In Paula we can trust

Central Leader - - News -

Seven­teen, preg­nant, in an abu­sive re­la­tion­ship and with drink and drug prob­lems. Not a lot of peo­ple would have put money on young Paula Ben­nett be­com­ing Maoridom’s most pow­er­ful state min­is­ter.

But that’s ex­actly what’s hap­pened fol­low­ing Prime Min­is­ter John Key’s stun­ning an­nounce­ment that 39year-old Paula would be in charge of the $20 bil­lion so­cial de­vel­op­ment port­fo­lio.

Hers is an amaz­ing story of a young woman who over­came ad­ver­sity to climb right to the top. I chat­ted with her on Ra­dio Waatea last week be­fore she knew she had been ap­pointed to the new po­si­tion.

We spoke about her amaz­ing victory in Waitakere, how she turned her life around and why she didn’t have a cur­rent boyfriend.

Her victory in Waitakere, west Auck­land, was a shock be­cause the elec­torate has al­ways been work­ing class Labour, made fa­mous through the hit TV show Ou­tra­geous For­tune.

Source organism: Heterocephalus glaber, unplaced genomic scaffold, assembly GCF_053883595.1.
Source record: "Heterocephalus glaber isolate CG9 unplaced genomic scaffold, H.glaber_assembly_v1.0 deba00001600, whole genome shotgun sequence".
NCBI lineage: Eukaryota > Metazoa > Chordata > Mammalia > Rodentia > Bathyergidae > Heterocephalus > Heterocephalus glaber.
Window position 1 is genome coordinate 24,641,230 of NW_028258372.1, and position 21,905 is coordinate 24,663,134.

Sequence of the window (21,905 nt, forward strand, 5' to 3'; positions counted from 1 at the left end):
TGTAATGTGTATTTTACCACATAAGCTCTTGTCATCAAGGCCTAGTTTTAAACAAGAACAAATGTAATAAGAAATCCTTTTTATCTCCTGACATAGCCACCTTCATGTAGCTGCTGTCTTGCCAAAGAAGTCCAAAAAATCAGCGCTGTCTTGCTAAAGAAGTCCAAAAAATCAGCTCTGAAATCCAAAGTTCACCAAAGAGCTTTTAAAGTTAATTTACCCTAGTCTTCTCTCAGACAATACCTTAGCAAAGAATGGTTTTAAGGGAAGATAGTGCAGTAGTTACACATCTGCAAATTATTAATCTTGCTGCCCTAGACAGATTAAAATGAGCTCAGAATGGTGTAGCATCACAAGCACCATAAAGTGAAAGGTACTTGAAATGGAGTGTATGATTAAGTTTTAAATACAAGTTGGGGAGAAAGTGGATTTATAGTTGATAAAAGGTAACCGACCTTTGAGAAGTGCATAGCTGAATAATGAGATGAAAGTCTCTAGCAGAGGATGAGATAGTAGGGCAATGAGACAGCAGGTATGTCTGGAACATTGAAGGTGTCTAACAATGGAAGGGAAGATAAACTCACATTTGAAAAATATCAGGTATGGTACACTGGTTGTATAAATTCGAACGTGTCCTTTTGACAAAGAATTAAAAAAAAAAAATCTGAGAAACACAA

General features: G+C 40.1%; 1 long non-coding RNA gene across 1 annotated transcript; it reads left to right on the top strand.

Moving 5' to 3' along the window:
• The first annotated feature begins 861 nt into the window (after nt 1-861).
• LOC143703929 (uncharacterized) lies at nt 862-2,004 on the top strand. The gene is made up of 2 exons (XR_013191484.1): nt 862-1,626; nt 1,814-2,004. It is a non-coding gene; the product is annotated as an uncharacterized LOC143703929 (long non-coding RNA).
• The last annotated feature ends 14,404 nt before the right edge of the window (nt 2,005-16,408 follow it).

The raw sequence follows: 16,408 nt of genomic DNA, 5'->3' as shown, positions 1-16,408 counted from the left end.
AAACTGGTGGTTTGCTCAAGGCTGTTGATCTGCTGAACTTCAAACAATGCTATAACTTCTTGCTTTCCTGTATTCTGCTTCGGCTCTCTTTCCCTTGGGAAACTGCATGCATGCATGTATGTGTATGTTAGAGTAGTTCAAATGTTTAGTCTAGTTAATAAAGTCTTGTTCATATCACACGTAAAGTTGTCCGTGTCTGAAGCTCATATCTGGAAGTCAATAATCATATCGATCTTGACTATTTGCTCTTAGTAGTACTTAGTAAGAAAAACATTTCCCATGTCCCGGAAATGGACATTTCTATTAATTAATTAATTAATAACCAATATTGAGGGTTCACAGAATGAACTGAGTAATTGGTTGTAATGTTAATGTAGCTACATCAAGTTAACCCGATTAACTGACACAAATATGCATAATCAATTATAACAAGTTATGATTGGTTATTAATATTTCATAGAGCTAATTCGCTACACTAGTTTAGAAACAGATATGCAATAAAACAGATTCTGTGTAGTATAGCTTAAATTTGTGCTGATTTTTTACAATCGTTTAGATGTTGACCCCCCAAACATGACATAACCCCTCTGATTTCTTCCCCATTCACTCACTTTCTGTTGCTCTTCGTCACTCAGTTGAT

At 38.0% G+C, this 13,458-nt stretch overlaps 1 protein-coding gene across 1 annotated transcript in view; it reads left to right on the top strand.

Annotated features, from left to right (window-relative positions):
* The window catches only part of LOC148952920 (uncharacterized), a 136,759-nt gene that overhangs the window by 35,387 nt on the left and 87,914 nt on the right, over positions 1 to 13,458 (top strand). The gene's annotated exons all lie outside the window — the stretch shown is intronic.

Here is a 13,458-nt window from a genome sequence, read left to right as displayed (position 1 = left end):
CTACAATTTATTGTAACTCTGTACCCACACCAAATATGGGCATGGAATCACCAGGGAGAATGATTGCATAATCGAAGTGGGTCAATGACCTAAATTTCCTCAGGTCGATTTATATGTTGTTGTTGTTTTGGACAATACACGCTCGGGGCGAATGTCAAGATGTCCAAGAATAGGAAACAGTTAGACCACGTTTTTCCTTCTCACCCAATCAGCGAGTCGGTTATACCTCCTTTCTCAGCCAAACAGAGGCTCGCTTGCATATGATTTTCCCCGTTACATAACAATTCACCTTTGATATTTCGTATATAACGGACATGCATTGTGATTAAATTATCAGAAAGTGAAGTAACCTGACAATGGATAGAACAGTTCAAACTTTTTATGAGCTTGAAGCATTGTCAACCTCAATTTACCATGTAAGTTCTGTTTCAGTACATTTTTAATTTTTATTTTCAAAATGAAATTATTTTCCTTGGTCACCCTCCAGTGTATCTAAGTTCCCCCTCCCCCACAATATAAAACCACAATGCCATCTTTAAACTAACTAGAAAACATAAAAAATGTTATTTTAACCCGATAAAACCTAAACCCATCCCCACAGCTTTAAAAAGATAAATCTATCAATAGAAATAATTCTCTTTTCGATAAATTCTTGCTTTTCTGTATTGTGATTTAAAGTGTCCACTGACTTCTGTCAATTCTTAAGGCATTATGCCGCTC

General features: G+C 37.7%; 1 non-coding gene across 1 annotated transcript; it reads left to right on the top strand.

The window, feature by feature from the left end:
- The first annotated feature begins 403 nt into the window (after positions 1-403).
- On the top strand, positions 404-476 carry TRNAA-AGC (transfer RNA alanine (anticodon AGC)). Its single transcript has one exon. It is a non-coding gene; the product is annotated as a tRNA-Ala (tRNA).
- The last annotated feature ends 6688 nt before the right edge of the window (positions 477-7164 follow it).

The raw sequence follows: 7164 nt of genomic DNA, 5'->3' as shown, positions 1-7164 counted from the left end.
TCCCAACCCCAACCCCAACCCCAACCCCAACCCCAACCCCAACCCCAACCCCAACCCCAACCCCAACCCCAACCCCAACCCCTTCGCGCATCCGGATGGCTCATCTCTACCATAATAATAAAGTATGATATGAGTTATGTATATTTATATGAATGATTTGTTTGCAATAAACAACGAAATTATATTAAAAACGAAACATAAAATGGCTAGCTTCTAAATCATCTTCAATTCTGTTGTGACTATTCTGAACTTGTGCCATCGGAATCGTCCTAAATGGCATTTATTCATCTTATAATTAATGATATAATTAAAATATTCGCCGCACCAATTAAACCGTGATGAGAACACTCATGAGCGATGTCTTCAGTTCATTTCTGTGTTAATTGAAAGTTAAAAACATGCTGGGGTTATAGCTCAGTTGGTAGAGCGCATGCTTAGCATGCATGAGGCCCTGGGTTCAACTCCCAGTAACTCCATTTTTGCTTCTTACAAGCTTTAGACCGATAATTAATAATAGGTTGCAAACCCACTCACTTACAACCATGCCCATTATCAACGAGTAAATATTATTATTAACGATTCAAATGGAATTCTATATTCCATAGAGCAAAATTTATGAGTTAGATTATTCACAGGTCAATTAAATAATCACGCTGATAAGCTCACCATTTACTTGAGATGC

Some­how I couldn’t imag­ine that crazy fam­ily in the TV show vot­ing for the Nats. But peo­ple like that fam­ily did vote for the Nats and it’s a trib­ute to Paula how she was able to tame the Wild West.

She seems a very car- ing per­son, but tough and stroppy when she needs to be. She said that ed­u­ca­tion as a ma­ture stu­dent was her re­demp­tion.

She com­pleted a de­gree at Massey Uni­ver­sity where she was pres­i­dent of the Stu­dents Union. She then had a stint with Na­tional un­der Mur­ray McCully. I jok­ingly said to her she would have learned valu­able skills for pol­i­tics like de­ceit and dis­hon­esty.

But she at­tributes much of her suc­cess to the way McCully worked with her. She said he was able to iron out some of her aca­demic chinks which gave her a more bal­anced and prag­matic ap­proach to life.

She used those skills in her po­si­tion as a se­nior busi­ness man­ager for the Auck­land City Coun­cil and then Don Brash ap­proached her in 2005 to stand as a can­di­date.

Paula spoke to me hon­estly about her early life and how she could eas­ily have ended up as an­other neg­a­tive Maori statis­tic.

So it is ironic that she is now in a po­si­tion where she can change lives that are sim­i­lar to how her life was.

And as far as find­ing a boyfriend goes, I’m sure there’ll be no short­age of men want­ing a date with the new min­is­ter of so­cial de­vel­op­ment.

Lis­ten to Wil­lie Jack­son on Mon­day at 10am on Ra­dio Waatea 603AM

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